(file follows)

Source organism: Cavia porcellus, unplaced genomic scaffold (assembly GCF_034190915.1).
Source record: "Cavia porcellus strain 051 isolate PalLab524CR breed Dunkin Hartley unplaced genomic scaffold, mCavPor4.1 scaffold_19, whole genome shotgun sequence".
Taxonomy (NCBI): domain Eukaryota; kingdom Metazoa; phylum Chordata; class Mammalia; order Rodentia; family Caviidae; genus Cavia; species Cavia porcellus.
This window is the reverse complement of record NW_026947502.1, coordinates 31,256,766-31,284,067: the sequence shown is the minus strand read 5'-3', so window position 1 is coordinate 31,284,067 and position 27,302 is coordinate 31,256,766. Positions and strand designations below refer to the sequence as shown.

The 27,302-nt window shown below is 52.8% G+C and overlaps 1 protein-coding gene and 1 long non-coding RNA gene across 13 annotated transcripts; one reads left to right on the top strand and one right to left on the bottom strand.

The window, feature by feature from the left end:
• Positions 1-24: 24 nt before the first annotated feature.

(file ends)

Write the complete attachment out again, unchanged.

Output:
Source organism: Cavia porcellus, unplaced genomic scaffold (assembly GCF_034190915.1).
Source record: "Cavia porcellus strain 051 isolate PalLab524CR breed Dunkin Hartley unplaced genomic scaffold, mCavPor4.1 scaffold_19, whole genome shotgun sequence".
Taxonomy (NCBI): domain Eukaryota; kingdom Metazoa; phylum Chordata; class Mammalia; order Rodentia; family Caviidae; genus Cavia; species Cavia porcellus.
This window is the reverse complement of record NW_026947502.1, coordinates 31,256,766-31,284,067: the sequence shown is the minus strand read 5'-3', so window position 1 is coordinate 31,284,067 and position 27,302 is coordinate 31,256,766. Positions and strand designations below refer to the sequence as shown.

The 27,302-nt window shown below is 52.8% G+C and overlaps 1 protein-coding gene and 1 long non-coding RNA gene across 13 annotated transcripts; one reads left to right on the top strand and one right to left on the bottom strand.

The window, feature by feature from the left end:
• Positions 1-24: 24 nt before the first annotated feature.